It may be that creditors will reduce their minimum return requirements, but if they do not, a measure presumably intended to offer debtors relief may operate in practice to stop some of them from entering into a Debt Agreement at all.

One Year Bankruptcy

The Bankruptcy Amendment (Enterprise Incentives) Bill 2017 (discussed in more detail here) will shorten the default bankruptcy term from three years to one year.

The proposal echoes a previous initiative which allowed some bankrupts to apply for discharge after six months.  That measure was  scrapped in 2001 due to concerns that early discharge did ‘not reflect the serious nature of the decision to become bankrupt’ and that an ‘easy way out’ acted to ‘discourage debtors from trying to enter formal or informal arrangements with their creditors to settle debts.’

The Government proposes to maintain the current three year term of the income contribution regime – ie two years post-bankruptcy – but will leave trustees without any practical measures to collect information about a debtor’s income in the two years after discharge.  Without that information the trustee will be unable to calculate income contributions, none will be collected, and so returns to creditors will diminish.

The Report

The report (available here) does recognise that these issues, and others, were raised in the various submissions – but gives higher weighting to the original policy intentions.  The committee recommended:

  • that the Government give positive consideration to ASIC greater scope to impose director disqualifications, discussed in more detail here.
  • that the government consider amending the debt agreement reforms to allow debt agreements implemented under a three year cap to be extended by up to two years, by agreement.
  • identification of a range of specific factors that should be taken into account when setting a maximum payment to income ratio for a debt agreement.
  • that with those adjustments made, the legislation should be passed.

Other posts about the Bankruptcy and Debt Agreement reforms:

Back where we started? Director disqualification

Last week the Senate Standing Committee on Legal and Constitutional Affairs conducted joint hearings into two separate pieces of personal insolvency legislation.  One Bill (discussed here) is intended to implement Debt Agreement Reform and align the regulation of Debt Agreement Administrators to the regulation of bankruptcy trustees, the other will shorten the default bankruptcy term to one year.

Reducing the bankruptcy term to twelve months will implement the second and last stage of the 2016 National Innovation Agenda – improving Australia’s bankruptcy and insolvency laws program (the first stage was the Safe Harbour and ipso facto reform legislation, discussed here).

According to the original proposal paper the one-year bankruptcy measure is intended to promote entrepreneurship by reducing the penalty and stigma associated with business failure.

Notably, although the bankruptcy term will be reduced to one year the income contribution regime will continue to apply for three years – presumably reflecting an intention to maintain returns for creditors.  However, as discussed in Q: How does a 3 year contribution regime fit into a 1 year bankruptcy? A: badly in practical terms a bankruptcy trustee will have very limited options to deal with a former bankrupt who ignores requests for information about his or her income, and so it is likely that a one year term will reduce returns to creditors.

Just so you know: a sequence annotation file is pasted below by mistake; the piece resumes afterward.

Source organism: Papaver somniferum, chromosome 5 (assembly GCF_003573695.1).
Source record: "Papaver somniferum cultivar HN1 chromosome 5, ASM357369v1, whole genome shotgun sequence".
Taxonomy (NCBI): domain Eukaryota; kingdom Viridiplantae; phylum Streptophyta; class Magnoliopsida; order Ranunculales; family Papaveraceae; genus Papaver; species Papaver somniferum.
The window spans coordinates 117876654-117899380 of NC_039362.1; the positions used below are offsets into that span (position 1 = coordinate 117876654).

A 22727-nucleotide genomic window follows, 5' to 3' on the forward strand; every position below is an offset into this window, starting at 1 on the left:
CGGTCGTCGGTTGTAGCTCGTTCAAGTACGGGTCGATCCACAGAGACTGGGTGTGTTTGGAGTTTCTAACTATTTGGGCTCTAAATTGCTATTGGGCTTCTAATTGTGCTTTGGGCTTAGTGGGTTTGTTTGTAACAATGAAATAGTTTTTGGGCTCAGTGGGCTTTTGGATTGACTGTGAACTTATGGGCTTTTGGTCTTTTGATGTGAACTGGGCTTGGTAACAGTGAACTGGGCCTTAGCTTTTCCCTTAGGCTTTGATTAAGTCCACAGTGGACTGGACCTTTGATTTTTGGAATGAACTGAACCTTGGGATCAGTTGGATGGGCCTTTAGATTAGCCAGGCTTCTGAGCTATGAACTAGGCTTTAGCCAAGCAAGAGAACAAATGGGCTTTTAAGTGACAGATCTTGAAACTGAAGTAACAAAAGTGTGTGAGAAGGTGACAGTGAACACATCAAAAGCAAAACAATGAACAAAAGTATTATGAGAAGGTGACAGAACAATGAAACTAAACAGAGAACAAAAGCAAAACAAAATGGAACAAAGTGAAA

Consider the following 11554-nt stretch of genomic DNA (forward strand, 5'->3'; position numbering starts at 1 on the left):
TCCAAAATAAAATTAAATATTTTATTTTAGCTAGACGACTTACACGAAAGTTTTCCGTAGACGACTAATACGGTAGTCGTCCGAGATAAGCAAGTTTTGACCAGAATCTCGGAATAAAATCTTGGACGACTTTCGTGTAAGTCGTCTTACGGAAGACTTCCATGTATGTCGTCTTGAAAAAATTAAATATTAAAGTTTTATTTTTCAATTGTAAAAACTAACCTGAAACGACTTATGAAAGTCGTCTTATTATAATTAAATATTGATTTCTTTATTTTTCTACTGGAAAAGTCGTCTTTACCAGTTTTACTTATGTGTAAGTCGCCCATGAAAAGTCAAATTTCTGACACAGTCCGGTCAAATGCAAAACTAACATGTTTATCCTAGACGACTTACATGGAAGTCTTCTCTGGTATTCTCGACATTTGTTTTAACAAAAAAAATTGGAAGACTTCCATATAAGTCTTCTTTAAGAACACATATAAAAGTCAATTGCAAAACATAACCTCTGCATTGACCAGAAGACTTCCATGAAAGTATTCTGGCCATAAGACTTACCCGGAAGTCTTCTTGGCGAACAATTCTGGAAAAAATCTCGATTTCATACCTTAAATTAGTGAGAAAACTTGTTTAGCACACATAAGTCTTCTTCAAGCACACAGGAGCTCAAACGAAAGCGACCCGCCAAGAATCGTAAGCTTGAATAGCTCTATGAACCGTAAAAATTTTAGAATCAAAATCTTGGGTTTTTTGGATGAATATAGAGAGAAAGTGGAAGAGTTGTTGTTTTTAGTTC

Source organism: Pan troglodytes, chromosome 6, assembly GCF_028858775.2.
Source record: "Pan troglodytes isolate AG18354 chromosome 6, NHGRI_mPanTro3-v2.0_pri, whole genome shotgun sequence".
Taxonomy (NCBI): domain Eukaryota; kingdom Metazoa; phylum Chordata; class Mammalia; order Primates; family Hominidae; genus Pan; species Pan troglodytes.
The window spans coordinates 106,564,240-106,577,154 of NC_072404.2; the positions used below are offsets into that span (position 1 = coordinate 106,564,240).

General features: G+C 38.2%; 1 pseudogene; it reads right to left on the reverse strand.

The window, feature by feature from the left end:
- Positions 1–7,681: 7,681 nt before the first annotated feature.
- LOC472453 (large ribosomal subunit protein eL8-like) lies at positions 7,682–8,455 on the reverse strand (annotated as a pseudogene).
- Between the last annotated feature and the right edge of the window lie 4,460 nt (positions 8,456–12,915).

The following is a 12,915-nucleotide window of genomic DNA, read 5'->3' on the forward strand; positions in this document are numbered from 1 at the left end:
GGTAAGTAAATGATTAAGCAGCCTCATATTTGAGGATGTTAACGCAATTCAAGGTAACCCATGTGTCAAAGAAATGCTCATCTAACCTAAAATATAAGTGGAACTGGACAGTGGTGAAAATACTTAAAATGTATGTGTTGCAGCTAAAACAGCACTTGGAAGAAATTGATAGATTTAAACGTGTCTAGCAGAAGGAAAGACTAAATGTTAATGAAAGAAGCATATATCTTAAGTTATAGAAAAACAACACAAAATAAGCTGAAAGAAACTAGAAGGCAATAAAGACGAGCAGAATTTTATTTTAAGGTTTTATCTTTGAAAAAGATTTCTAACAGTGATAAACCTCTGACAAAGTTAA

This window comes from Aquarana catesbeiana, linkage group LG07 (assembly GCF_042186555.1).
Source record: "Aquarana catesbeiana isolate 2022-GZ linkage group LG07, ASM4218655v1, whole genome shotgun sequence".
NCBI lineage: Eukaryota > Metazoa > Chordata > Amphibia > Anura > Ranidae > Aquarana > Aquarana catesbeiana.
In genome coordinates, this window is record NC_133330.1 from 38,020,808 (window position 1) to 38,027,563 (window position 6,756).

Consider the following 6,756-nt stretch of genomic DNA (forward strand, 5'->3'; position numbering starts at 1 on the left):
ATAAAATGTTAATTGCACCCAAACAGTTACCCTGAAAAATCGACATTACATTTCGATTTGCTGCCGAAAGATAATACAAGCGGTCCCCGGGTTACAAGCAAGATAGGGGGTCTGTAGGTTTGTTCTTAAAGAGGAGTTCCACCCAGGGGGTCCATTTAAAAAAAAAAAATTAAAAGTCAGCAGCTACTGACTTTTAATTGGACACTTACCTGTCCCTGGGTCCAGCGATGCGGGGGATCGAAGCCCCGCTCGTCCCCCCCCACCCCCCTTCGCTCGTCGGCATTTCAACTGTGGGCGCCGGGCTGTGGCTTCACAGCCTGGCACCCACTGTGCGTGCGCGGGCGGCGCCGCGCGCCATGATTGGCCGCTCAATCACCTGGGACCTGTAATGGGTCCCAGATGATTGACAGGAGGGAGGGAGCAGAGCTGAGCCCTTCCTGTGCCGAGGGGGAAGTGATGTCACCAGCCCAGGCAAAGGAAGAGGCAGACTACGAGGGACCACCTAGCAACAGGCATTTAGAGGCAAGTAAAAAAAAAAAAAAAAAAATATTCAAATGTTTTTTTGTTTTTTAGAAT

Government submissions on the Government proposals

It seems that there are other concerns.   The Australian Criminal Intelligence Commission made a submission which referred to intelligence suggesting:

“reducing the default bankruptcy period from three years to one year may increase the potential for serious and organised crime groups to exploit bankruptcy provisions for their own advantage.”

ASIC also made a submission expressing concern about what it described as the ‘possible unintended consequences’ of the proposed changes.  It seems that the measures identified in the original proposals paper as a problematic ‘penalty and stigma’ are measures that the corporate regulator regards as sound policy, intended to keep an unsuitable person away from the ‘controls’ of a company, as well as to provide a deterrent effect.

ASIC told the inquiry that their enforcement activity took into account the fact that bankruptcy triggered an automatic three year director disqualification.  They said that if the ‘automatic’ disqualification was reduced to only one year then they might need to take more active steps to seek longer disqualifications, and might ask Parliament to amend the Corporations Act ‘to extend the period of automatic disqualification where the person is an undischarged bankrupt.’

Right back to where we started from?

ASIC provided more detail at the Sydney hearing (the transcript is here).  They propose that:

  • A person who becomes bankrupt should be unable to act as the sole director of a company for three years.
  • There should an extended disqualification period for ‘egregious conduct.’  It was not clear whether this would apply only to bankrupt directors, or to all directors.
  • Automatic disqualification should be applied to those involved in ‘repeat conduct’ – four corporate failures in seven years.  Again, it was not clear whether this measure would relate to all directors or only bankrupt directors.